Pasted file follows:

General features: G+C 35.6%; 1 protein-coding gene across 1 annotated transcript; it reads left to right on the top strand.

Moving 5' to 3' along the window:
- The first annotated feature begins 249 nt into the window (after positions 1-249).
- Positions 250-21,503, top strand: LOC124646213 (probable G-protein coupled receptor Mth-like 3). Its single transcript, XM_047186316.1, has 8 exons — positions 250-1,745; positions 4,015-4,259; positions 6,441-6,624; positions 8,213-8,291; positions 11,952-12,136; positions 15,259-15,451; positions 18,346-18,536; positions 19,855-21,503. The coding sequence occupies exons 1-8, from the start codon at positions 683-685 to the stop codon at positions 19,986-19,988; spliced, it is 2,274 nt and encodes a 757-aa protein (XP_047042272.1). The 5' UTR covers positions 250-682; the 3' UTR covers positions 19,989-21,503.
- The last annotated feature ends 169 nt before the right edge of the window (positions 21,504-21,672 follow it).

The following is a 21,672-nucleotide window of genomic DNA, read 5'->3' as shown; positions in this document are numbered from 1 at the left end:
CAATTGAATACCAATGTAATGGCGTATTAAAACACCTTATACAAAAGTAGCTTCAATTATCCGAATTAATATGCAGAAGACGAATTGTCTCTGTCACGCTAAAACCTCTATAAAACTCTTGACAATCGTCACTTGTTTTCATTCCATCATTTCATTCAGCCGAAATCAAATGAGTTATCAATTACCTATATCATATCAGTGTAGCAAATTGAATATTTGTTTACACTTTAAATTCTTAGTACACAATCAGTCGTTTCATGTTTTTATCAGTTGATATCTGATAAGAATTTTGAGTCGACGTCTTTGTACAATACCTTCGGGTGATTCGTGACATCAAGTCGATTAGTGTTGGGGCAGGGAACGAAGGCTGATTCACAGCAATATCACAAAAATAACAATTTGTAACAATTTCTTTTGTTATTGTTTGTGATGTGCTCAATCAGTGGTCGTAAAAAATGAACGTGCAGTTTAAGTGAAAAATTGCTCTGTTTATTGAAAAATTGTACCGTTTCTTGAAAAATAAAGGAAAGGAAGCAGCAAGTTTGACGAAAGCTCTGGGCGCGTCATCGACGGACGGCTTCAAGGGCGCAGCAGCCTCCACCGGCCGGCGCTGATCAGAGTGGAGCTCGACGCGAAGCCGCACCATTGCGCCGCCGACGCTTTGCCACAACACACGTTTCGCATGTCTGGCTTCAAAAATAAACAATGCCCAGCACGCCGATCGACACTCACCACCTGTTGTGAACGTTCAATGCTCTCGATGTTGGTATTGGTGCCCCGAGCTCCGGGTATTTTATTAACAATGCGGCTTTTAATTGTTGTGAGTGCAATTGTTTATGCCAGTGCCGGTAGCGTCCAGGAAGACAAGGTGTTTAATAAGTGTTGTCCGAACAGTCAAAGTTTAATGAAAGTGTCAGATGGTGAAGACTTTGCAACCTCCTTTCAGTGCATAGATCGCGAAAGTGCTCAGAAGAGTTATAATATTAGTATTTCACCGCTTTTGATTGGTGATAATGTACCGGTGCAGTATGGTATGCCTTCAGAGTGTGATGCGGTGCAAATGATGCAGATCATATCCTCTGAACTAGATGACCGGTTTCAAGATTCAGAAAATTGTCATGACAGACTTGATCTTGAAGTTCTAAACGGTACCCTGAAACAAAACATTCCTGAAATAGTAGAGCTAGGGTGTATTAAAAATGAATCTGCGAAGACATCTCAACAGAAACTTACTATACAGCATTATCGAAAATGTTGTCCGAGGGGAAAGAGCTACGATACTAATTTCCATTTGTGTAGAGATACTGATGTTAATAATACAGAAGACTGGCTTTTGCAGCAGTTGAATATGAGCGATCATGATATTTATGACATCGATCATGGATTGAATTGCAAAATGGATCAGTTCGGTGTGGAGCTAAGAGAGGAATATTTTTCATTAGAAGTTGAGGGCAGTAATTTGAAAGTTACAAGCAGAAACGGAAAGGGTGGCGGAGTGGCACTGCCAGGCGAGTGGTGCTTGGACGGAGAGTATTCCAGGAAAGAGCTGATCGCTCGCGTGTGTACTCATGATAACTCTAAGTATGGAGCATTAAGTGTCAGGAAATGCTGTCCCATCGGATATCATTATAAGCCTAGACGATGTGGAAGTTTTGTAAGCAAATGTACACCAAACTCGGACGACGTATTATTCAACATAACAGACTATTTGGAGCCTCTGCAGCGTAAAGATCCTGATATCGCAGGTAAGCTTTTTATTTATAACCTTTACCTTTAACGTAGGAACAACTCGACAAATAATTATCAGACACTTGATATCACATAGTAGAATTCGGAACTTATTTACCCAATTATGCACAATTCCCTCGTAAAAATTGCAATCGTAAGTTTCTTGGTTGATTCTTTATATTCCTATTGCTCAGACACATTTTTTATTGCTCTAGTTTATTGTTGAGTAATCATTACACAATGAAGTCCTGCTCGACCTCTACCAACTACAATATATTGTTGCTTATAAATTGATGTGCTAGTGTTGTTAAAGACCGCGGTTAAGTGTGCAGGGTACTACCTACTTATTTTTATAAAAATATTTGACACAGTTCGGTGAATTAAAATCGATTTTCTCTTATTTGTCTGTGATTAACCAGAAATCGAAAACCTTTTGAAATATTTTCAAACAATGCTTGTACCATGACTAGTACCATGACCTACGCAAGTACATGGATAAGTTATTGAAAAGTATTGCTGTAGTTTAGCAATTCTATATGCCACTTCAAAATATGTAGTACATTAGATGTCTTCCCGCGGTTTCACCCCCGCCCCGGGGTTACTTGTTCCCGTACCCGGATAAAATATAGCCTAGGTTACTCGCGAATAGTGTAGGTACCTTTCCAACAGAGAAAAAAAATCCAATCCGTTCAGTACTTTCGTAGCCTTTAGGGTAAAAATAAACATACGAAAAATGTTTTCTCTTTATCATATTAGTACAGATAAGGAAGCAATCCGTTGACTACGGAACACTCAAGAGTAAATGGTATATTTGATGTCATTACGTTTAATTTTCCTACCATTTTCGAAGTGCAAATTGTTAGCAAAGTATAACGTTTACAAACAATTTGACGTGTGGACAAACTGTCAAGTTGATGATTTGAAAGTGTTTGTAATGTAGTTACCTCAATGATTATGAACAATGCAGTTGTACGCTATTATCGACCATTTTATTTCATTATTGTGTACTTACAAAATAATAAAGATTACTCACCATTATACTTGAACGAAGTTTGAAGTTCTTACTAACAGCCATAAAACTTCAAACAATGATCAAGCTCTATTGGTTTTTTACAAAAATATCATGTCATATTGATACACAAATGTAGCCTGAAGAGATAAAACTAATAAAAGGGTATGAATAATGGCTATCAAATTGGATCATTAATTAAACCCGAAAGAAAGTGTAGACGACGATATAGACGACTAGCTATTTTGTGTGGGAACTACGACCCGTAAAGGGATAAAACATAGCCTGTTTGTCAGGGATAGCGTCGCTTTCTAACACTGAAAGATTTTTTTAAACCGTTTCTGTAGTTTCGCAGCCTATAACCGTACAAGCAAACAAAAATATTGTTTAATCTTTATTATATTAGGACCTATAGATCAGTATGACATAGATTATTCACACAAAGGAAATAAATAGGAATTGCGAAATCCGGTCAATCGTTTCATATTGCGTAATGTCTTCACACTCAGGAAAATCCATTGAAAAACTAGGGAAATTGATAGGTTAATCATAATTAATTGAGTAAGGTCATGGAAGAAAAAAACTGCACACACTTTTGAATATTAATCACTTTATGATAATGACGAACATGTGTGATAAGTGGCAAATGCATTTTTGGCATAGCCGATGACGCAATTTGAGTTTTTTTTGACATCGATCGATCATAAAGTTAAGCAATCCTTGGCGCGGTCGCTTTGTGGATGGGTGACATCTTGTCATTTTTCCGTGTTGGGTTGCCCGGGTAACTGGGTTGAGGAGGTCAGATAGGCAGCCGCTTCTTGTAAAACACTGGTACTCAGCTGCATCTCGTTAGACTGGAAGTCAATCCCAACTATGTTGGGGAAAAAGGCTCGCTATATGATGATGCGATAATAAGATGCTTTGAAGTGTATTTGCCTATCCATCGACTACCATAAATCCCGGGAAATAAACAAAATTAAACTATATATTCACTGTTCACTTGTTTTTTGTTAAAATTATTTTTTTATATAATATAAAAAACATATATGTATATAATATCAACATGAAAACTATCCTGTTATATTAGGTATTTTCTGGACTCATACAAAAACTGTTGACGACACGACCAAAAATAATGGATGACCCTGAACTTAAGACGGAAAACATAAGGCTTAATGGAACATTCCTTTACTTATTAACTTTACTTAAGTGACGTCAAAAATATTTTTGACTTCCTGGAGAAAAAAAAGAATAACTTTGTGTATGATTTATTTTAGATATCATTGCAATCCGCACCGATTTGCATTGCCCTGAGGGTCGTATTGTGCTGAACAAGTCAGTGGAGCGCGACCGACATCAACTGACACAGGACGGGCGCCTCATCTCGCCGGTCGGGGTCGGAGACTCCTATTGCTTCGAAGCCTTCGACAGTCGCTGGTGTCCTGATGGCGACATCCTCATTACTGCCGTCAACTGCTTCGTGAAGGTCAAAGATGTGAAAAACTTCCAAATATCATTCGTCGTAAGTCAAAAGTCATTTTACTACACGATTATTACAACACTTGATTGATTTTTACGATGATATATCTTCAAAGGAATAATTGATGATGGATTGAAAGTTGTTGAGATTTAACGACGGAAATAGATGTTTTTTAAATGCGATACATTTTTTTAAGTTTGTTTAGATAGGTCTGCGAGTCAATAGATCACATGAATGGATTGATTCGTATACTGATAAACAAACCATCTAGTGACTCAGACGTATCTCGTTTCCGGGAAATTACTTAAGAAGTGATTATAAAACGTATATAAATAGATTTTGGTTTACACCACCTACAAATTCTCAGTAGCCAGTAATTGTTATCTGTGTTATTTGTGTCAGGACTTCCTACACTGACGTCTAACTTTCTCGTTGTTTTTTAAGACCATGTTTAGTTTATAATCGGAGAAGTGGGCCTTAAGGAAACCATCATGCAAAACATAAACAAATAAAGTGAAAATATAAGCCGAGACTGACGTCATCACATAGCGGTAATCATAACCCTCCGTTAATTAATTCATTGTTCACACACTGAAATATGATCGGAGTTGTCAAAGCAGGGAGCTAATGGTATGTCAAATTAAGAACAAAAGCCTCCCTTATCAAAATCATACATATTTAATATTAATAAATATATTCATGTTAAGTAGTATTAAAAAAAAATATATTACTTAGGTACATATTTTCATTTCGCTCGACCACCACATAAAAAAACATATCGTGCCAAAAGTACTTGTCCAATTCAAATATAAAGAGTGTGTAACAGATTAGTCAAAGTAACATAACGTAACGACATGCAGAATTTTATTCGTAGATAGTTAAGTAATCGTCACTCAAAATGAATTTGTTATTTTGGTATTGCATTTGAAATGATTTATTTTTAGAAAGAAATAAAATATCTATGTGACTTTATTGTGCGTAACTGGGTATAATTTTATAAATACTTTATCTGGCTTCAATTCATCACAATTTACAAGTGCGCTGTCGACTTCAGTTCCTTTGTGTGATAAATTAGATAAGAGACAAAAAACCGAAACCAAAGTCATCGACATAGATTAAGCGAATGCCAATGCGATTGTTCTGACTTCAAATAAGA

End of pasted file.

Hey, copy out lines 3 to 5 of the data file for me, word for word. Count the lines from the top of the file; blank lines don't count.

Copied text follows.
- The first annotated feature begins 249 nt into the window (after positions 1-249).
- Positions 250-21,503, top strand: LOC124646213 (probable G-protein coupled receptor Mth-like 3). Its single transcript, XM_047186316.1, has 8 exons — positions 250-1,745; positions 4,015-4,259; positions 6,441-6,624; positions 8,213-8,291; positions 11,952-12,136; positions 15,259-15,451; positions 18,346-18,536; positions 19,855-21,503. The coding sequence occupies exons 1-8, from the start codon at positions 683-685 to the stop codon at positions 19,986-19,988; spliced, it is 2,274 nt and encodes a 757-aa protein (XP_047042272.1). The 5' UTR covers positions 250-682; the 3' UTR covers positions 19,989-21,503.
- The last annotated feature ends 169 nt before the right edge of the window (positions 21,504-21,672 follow it).